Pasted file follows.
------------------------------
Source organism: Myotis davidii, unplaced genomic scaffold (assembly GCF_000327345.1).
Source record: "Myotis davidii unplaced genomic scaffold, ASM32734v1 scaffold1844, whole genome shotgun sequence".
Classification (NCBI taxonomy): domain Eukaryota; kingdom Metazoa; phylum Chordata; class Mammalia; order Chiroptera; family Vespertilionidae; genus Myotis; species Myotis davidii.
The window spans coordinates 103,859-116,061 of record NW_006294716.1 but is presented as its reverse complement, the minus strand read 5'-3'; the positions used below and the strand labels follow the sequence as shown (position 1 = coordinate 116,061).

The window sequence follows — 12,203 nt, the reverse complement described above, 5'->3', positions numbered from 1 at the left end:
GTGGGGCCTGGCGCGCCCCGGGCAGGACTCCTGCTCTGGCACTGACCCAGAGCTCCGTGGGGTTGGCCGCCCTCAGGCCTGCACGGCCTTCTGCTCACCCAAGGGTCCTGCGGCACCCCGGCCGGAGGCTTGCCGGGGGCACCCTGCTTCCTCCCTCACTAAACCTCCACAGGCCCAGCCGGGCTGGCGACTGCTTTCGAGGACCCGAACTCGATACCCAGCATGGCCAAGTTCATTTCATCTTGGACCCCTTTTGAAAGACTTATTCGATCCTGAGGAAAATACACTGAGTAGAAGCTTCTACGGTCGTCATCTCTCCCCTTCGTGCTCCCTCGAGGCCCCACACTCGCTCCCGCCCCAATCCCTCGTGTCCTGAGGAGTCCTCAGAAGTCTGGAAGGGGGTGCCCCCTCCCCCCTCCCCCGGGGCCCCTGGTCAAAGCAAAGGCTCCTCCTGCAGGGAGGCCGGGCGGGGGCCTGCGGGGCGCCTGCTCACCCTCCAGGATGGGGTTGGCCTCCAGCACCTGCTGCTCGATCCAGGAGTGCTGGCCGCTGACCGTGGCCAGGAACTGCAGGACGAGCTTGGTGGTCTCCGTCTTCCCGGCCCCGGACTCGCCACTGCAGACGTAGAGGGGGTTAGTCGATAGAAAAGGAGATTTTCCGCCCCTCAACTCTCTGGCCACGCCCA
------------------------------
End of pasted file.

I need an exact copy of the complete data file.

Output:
Source organism: Myotis davidii, unplaced genomic scaffold (assembly GCF_000327345.1).
Source record: "Myotis davidii unplaced genomic scaffold, ASM32734v1 scaffold1844, whole genome shotgun sequence".
Classification (NCBI taxonomy): domain Eukaryota; kingdom Metazoa; phylum Chordata; class Mammalia; order Chiroptera; family Vespertilionidae; genus Myotis; species Myotis davidii.
The window spans coordinates 103,859-116,061 of record NW_006294716.1 but is presented as its reverse complement, the minus strand read 5'-3'; the positions used below and the strand labels follow the sequence as shown (position 1 = coordinate 116,061).

The window sequence follows — 12,203 nt, the reverse complement described above, 5'->3', positions numbered from 1 at the left end:
GTGGGGCCTGGCGCGCCCCGGGCAGGACTCCTGCTCTGGCACTGACCCAGAGCTCCGTGGGGTTGGCCGCCCTCAGGCCTGCACGGCCTTCTGCTCACCCAAGGGTCCTGCGGCACCCCGGCCGGAGGCTTGCCGGGGGCACCCTGCTTCCTCCCTCACTAAACCTCCACAGGCCCAGCCGGGCTGGCGACTGCTTTCGAGGACCCGAACTCGATACCCAGCATGGCCAAGTTCATTTCATCTTGGACCCCTTTTGAAAGACTTATTCGATCCTGAGGAAAATACACTGAGTAGAAGCTTCTACGGTCGTCATCTCTCCCCTTCGTGCTCCCTCGAGGCCCCACACTCGCTCCCGCCCCAATCCCTCGTGTCCTGAGGAGTCCTCAGAAGTCTGGAAGGGGGTGCCCCCTCCCCCCTCCCCCGGGGCCCCTGGTCAAAGCAAAGGCTCCTCCTGCAGGGAGGCCGGGCGGGGGCCTGCGGGGCGCCTGCTCACCCTCCAGGATGGGGTTGGCCTCCAGCACCTGCTGCTCGATCCAGGAGTGCTGGCCGCTGACCGTGGCCAGGAACTGCAGGACGAGCTTGGTGGTCTCCGTCTTCCCGGCCCCGGACTCGCCACTGCAGACGTAGAGGGGGTTAGTCGATAGAAAAGGAGATTTTCCGCCCCTCAACTCTCTGGCCACGCCCA